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October 5, 2023

US tragedy to resonate with Adelaide audiences

A tragic gay hate crime that led to the death of a young man in Wyoming in the 90s has parallels to the murder of George Duncan in Adelaide according to the musical director of an upcoming performance of oratorio Considering Matthew Shepard.

considering matthew shepard musical director jesse budel
  • Adelaide-based musical director Jesse Budel
  • -
  • Words by David Simmons

A haunting choral performance peppered with spoken word recitations of Matthew Shepard’s own diary open a heart-wrenching oratorio named after the gay hate crime victim.

University of Wyoming student Matthew Shepard was just 21 when he was beaten, tortured and left to die tied to a fence in 1998. The young man would pass away in hospital six days after the event from severe head injuries received during the attack.


Considering Matthew Shepard
October 12, 13, 14
Tickets here

It was such a violent and gruesome death that the event received national attention from the press, but it would take 11 more years for anyone in power in the United States to act with the Matthew Shepard and James Byrd Jr. Hate Crimes Prevention Act passed by the Obama administration in 2009 to amend existing legislation to cover hate crimes on the basis of sexual orientation.

Though his murder at the hands of Aaron McKinney and Russell Henderson – who were both imprisoned – was senseless, Shepard’s legacy inspired action to make sure these types of crimes were justly prosecuted.

It also inspired Grammy-nominated composer Craig Hella Johnson to write the oratorio that tells Shepard’s story through his eyes and the eyes of those around him. Ultimately, it asks audiences to reflect on his life and the less tangible effects of the murder both good and bad.

Adelaide-based musical director Jesse Budel is bringing Considering Matthew Shepard to the University of Adelaide’s Elder Hall this month and he hopes audiences will be able to draw a comparison to South Australia’s own tragic gay hate crime – the unsolved murder of Dr George Duncan who drowned in 1972 after being thrown into the River Torrens by what was believed to be a group of police officers.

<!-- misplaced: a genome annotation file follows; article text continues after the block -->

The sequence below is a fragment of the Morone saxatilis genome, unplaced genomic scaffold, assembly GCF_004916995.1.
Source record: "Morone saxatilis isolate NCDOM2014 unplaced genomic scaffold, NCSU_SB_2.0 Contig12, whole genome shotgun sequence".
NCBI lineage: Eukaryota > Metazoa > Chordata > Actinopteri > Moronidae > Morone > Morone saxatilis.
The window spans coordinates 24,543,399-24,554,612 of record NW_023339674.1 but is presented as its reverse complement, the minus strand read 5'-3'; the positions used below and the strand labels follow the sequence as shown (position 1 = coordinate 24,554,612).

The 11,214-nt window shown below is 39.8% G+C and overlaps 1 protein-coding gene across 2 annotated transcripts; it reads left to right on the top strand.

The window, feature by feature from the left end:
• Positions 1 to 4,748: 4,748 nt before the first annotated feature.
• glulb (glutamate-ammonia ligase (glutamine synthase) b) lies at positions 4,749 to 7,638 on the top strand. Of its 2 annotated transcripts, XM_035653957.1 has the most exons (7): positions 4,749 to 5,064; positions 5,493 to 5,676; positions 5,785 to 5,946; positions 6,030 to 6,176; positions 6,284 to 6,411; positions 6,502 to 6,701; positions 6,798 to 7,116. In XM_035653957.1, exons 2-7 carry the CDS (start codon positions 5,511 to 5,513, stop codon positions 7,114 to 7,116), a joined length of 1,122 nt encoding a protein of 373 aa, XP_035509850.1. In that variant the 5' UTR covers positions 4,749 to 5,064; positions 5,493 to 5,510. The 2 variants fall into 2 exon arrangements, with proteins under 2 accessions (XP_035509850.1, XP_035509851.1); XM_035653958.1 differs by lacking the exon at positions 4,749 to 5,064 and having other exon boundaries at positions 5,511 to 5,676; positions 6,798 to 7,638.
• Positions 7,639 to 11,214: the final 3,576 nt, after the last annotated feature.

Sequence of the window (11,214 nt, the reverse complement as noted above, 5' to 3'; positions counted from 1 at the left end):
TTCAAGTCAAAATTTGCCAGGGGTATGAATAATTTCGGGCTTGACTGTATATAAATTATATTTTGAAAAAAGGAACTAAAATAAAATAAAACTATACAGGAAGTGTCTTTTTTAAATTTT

It will be Budel’s second time presenting the oratorio to be performed by singers from Adelaide’s finest choirs including soloists Mark Oates and Jennifer Trijo alongside a chamber orchestra. Budel first staged the piece in 2019 – the Australian premier – and it is being re-mounted to mark the 25th anniversary of Shepard’s death.

“This is 25 years since Matthew’s passing, and given the response that we had last time – three standing ovations after each performance – we got the sense that this is a story that deserves to be told again to a wider audience,” Budel told CityMag.

“Matthew’s story connects with many other shared experiences in our community, including Dr Georges Duncan’s 1972 drowning, the hate crimes in Sydney this past half century, and more recently the 2016 Pulse Nightclub shootings.”

There’s another connection to the Adelaide equivalent of Shepard’s murder that audiences might miss; Oates – who performs solo as the titular character – also took on the role of George Duncan in the premier of Watershed: The Death of Dr Duncan at the Adelaide Festival last year.

“I think what makes Considering Matthew Shepard distinct from Watershed is that Watershed is about an unresolved case – the piece and much like the actual real-life circumstances leave with an open question of justice having not been served,” Budel said.

“Whereas in Considering Matthew Shepard, both Allen and Russell were convicted with two life sentences without possibility or parole.

“Craig Hella Johnson, the composer, offers this epilogue that is about how we’ve considered Matthew’s story now so let’s continue on with full appreciation of the human experience, particularly love, compassion and life-affirming joy.”

Budel admits that the subject matter can be challenging – even for himself and the performers – and that the sheer length of the oratorio (nearly two hours) can be physically demanding. However, audiences should feel that time slide by.

“Audiences said last time that it did not feel like two hours because you’re so deeply invested in the piece,” Budel said.

Ultimately, he wants crowds to leave Elder Hall thinking about how pivotal progressive moments in Australia – such as the marriage equality plebiscite – were not “silver bullets” for the LGBTQI’s community toward equality.

“Although we have marriage equality and adoption rights in Australia, that is not a silver bullet to end ongoing discrimination and hate,” he said.

“By acknowledging that these things have happened, and continue to happen, only through considering it and considering the stories and circumstances are we able to then try and find a way forward with it.”

Considering Matthew Shepard will be performed at Elder Hall on 12, 13 and 14 October. Tickets are available here.

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